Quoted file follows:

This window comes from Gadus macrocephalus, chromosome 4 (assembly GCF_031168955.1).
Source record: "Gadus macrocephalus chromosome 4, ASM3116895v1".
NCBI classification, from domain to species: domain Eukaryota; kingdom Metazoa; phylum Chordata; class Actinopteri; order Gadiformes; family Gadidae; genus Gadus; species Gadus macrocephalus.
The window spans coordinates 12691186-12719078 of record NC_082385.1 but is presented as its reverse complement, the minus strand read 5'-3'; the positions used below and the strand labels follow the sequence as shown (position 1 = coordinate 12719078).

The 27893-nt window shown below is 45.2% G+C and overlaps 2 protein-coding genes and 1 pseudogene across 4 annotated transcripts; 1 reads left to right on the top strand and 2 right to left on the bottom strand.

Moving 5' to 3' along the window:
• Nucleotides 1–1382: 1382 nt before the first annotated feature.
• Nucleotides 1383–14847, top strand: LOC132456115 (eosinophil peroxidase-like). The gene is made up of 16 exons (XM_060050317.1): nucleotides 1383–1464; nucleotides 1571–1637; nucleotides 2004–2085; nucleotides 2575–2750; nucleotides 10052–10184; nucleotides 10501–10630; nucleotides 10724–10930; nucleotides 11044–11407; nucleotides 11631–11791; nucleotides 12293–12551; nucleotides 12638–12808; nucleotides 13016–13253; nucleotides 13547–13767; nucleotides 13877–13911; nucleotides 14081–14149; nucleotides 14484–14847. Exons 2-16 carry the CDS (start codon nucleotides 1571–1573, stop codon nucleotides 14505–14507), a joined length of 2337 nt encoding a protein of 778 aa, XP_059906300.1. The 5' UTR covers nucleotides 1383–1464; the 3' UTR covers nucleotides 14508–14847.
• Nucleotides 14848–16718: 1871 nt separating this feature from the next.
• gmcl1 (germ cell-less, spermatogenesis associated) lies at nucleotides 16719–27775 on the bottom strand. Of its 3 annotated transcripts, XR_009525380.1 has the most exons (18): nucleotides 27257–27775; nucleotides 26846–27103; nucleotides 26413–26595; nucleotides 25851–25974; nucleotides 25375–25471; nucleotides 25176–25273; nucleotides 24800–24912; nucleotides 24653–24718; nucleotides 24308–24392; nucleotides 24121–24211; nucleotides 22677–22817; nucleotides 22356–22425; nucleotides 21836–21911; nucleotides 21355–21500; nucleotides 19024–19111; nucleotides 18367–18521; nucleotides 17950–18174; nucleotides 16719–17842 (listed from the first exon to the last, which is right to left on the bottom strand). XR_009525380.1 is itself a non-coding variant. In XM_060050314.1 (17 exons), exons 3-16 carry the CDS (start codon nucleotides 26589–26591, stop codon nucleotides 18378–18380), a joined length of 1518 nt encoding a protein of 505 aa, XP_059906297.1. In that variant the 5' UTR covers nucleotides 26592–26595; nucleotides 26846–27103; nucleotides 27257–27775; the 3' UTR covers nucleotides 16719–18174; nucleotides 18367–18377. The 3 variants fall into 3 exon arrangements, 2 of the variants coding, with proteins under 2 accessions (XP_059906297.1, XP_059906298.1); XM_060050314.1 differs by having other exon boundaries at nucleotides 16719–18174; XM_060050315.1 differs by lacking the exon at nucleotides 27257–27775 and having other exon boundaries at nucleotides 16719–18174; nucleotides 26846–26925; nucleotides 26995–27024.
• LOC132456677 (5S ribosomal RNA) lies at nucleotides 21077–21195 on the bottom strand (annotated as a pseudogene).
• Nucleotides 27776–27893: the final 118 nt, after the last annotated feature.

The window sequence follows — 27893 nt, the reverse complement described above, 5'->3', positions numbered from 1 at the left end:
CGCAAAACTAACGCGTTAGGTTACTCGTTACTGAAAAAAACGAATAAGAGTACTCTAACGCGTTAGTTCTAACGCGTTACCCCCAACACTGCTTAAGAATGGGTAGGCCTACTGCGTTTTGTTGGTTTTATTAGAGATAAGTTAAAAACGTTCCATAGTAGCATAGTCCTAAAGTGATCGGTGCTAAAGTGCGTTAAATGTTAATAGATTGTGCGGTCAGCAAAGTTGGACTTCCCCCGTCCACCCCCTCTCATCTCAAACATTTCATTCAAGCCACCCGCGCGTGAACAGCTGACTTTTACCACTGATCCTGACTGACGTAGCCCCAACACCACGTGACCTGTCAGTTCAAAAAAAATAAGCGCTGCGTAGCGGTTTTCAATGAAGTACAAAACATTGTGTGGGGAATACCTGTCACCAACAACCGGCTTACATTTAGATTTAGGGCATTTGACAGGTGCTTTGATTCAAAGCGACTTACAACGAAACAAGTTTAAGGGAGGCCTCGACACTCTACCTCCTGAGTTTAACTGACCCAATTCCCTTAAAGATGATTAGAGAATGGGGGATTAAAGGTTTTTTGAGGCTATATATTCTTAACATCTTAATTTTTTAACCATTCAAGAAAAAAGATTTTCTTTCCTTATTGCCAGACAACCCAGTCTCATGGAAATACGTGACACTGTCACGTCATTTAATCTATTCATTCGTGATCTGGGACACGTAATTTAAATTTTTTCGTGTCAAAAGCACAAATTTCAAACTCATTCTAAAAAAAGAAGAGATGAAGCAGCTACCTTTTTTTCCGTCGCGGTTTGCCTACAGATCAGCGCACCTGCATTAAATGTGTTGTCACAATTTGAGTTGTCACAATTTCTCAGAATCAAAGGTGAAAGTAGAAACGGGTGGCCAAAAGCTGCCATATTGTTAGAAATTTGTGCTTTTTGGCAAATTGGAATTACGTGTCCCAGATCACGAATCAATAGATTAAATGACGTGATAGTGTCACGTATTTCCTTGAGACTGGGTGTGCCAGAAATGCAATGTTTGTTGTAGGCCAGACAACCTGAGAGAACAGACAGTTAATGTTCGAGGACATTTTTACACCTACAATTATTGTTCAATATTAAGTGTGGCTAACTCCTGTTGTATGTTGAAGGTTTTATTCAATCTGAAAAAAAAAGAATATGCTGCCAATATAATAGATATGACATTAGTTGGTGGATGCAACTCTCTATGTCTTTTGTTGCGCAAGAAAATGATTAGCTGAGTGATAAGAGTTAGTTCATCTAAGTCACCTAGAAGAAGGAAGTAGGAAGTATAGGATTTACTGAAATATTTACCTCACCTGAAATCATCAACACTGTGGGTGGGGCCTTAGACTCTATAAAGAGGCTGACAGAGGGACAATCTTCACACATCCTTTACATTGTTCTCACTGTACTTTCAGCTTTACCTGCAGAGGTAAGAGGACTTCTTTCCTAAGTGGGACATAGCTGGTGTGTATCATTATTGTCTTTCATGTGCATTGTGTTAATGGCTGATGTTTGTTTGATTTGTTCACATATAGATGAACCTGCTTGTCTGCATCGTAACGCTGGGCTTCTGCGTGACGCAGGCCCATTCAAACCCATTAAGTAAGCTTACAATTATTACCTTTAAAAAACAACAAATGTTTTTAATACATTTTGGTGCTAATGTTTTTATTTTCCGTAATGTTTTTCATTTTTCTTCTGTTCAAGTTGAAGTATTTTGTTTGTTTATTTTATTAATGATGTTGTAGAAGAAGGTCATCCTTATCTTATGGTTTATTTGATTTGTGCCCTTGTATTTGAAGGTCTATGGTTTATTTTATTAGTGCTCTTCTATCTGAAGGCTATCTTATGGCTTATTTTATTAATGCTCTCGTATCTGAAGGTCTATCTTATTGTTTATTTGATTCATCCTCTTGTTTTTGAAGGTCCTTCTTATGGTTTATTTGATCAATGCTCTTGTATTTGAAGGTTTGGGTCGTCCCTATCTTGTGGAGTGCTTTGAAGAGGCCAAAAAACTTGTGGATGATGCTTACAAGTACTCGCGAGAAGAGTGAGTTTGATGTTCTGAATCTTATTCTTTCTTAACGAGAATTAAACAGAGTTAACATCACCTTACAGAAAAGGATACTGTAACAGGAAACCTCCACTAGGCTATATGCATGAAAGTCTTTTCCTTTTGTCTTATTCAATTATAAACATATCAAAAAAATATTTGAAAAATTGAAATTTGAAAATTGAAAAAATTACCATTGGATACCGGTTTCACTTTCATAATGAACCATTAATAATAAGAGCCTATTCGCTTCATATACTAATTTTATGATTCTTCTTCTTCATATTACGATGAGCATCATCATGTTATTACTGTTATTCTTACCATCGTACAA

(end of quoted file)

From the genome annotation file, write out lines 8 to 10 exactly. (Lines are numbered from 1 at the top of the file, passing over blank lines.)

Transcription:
• Nucleotides 1383–14847, top strand: LOC132456115 (eosinophil peroxidase-like). The gene is made up of 16 exons (XM_060050317.1): nucleotides 1383–1464; nucleotides 1571–1637; nucleotides 2004–2085; nucleotides 2575–2750; nucleotides 10052–10184; nucleotides 10501–10630; nucleotides 10724–10930; nucleotides 11044–11407; nucleotides 11631–11791; nucleotides 12293–12551; nucleotides 12638–12808; nucleotides 13016–13253; nucleotides 13547–13767; nucleotides 13877–13911; nucleotides 14081–14149; nucleotides 14484–14847. Exons 2-16 carry the CDS (start codon nucleotides 1571–1573, stop codon nucleotides 14505–14507), a joined length of 2337 nt encoding a protein of 778 aa, XP_059906300.1. The 5' UTR covers nucleotides 1383–1464; the 3' UTR covers nucleotides 14508–14847.
• Nucleotides 14848–16718: 1871 nt separating this feature from the next.
• gmcl1 (germ cell-less, spermatogenesis associated) lies at nucleotides 16719–27775 on the bottom strand. Of its 3 annotated transcripts, XR_009525380.1 has the most exons (18): nucleotides 27257–27775; nucleotides 26846–27103; nucleotides 26413–26595; nucleotides 25851–25974; nucleotides 25375–25471; nucleotides 25176–25273; nucleotides 24800–24912; nucleotides 24653–24718; nucleotides 24308–24392; nucleotides 24121–24211; nucleotides 22677–22817; nucleotides 22356–22425; nucleotides 21836–21911; nucleotides 21355–21500; nucleotides 19024–19111; nucleotides 18367–18521; nucleotides 17950–18174; nucleotides 16719–17842 (listed from the first exon to the last, which is right to left on the bottom strand). XR_009525380.1 is itself a non-coding variant. In XM_060050314.1 (17 exons), exons 3-16 carry the CDS (start codon nucleotides 26589–26591, stop codon nucleotides 18378–18380), a joined length of 1518 nt encoding a protein of 505 aa, XP_059906297.1. In that variant the 5' UTR covers nucleotides 26592–26595; nucleotides 26846–27103; nucleotides 27257–27775; the 3' UTR covers nucleotides 16719–18174; nucleotides 18367–18377. The 3 variants fall into 3 exon arrangements, 2 of the variants coding, with proteins under 2 accessions (XP_059906297.1, XP_059906298.1); XM_060050314.1 differs by having other exon boundaries at nucleotides 16719–18174; XM_060050315.1 differs by lacking the exon at nucleotides 27257–27775 and having other exon boundaries at nucleotides 16719–18174; nucleotides 26846–26925; nucleotides 26995–27024.